Growing up in Ventura, Calif., Willsrud earned pocket money by selling avocados from a wagon; in her teen years she marketed the fruit to restaurants. After studying botany and zoology at the University of California Davis, she came to the University of Alaska Fairbanks where she earned a master’s degree in natural resources management with an emphasis on plant ecology.

Susan Willsrud beams with happiness at Calypso Farm and Ecology Center. (Photo by Gerrit Vyn)
It was the Long Term Ecological Research center at UAF that attracted Willsrud. "Everyone was so welcoming," she said.

She studied moss at the Bonanza Creek LTER. "I wanted to do something useful to leave behind, something to do with plant ecology and botany and something that others would be the least likely to do," she said. Botanist Leslie Viereck gave her two options: willows or mosses. "I picked mosses because I didn't know anything about them."

Soon she was labeled "the moss person," which she found amusing.

The SNRAS professors set an example for living a balanced life, Willsrud said. "I learned about how to integrate music, art and exercise with my college studies. I saw that the professors appreciated things beyond the university."

As a student Willsrud was already thinking about founding an educational farm. To help prepare, she and husband Tom Zimmer worked on farms in California and the Matanuska-Susitna Valley. The couple bought land outside Ester in 1999.

"I use my studies all the time," Willsrud said. "As a farmer, ecological decisions have to be made on how to care for the soil and nurture the farm ecosystem."

When she and Zimmer established the farm they decided to stay true to their mission: to encourage local food production and environmental awareness through hands-on education in natural and farming ecosystems.

For Willsrud, this career proved the perfect match between food and people. ”We grow our own food and integrate with and are involved with and cooperate with all kinds of people of all ages,” she said. “We feel the educational aspects are as important as food production.”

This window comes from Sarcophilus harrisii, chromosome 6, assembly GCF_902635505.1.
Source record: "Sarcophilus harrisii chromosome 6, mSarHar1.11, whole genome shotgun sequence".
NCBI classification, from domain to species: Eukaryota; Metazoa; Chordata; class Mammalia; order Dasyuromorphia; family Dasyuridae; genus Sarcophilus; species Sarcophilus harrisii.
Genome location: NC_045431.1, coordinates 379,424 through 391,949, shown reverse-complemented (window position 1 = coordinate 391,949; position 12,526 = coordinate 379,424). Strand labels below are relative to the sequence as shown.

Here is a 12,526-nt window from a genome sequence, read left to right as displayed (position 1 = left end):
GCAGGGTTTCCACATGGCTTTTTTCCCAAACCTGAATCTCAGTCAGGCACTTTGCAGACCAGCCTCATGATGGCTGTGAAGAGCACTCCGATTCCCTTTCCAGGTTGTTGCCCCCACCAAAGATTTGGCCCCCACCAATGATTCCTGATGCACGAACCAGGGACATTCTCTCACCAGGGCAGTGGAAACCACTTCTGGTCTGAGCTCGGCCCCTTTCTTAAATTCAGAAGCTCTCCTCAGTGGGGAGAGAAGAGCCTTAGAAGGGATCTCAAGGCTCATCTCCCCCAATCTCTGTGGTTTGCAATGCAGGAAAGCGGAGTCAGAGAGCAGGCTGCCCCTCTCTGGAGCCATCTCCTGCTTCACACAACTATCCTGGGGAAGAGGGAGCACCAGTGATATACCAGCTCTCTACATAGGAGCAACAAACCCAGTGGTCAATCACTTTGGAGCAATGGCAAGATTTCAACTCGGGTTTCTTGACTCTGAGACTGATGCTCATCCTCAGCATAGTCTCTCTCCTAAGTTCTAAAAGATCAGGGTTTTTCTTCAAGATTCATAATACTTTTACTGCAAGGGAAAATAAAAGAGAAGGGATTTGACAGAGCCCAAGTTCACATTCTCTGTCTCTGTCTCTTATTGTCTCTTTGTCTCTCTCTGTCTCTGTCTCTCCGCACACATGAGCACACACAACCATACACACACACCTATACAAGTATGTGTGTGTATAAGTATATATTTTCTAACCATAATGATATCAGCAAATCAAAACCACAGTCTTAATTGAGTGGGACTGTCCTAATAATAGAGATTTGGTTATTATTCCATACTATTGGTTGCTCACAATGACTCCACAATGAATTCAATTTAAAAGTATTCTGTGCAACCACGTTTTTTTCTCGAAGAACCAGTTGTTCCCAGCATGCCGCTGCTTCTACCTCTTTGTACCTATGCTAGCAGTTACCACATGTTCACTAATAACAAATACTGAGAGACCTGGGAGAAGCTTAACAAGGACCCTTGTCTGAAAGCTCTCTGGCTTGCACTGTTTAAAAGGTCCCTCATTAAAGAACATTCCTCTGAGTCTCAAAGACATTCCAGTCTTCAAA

On three acres Calypso grows vegetables, herbs, flowers, dairy goats, chickens and Shetland sheep. Calypso operates a community shared agriculture program in which members buy a summer’s worth of produce and get a share each week.


Calypso is in its third year of a farmer training program and is now a partner with the Folk School, teaching blacksmithing and spinning.

At six schools, Calypso orchestrates gardens that are tended by over 100 students. Produce is sold to the school program’s CSA members and a portion of the food is donated to Stone Soup CafĂ© and the Fairbanks Community Food Bank.

Willsrud is passionate about food justice. She wants to share her message of fresh food with people who might not have opportunities to purchase it, specifically those who are poor or lacking in nutrition education. Calypso was one of the first farms to take food stamps directly.

The past 13 years have seen a shift in consciousness about local food, Willsrud said, but she is concerned that it may have become available mainly to people of privilege. “People who rush to us have advantages already,” she said. She firmly believes it is well worth her time to make the extra effort to reach people who aren’t wealthy. How will she do it? “With creativity, patience, understanding and reaching out.”

One key to Calypso’s success has been the involvement of many minds, both from staff and hundreds of volunteers. “We’ve been doing everything so far with a collaborative mindset,” Willsrud said. “It keeps the farm healthy.”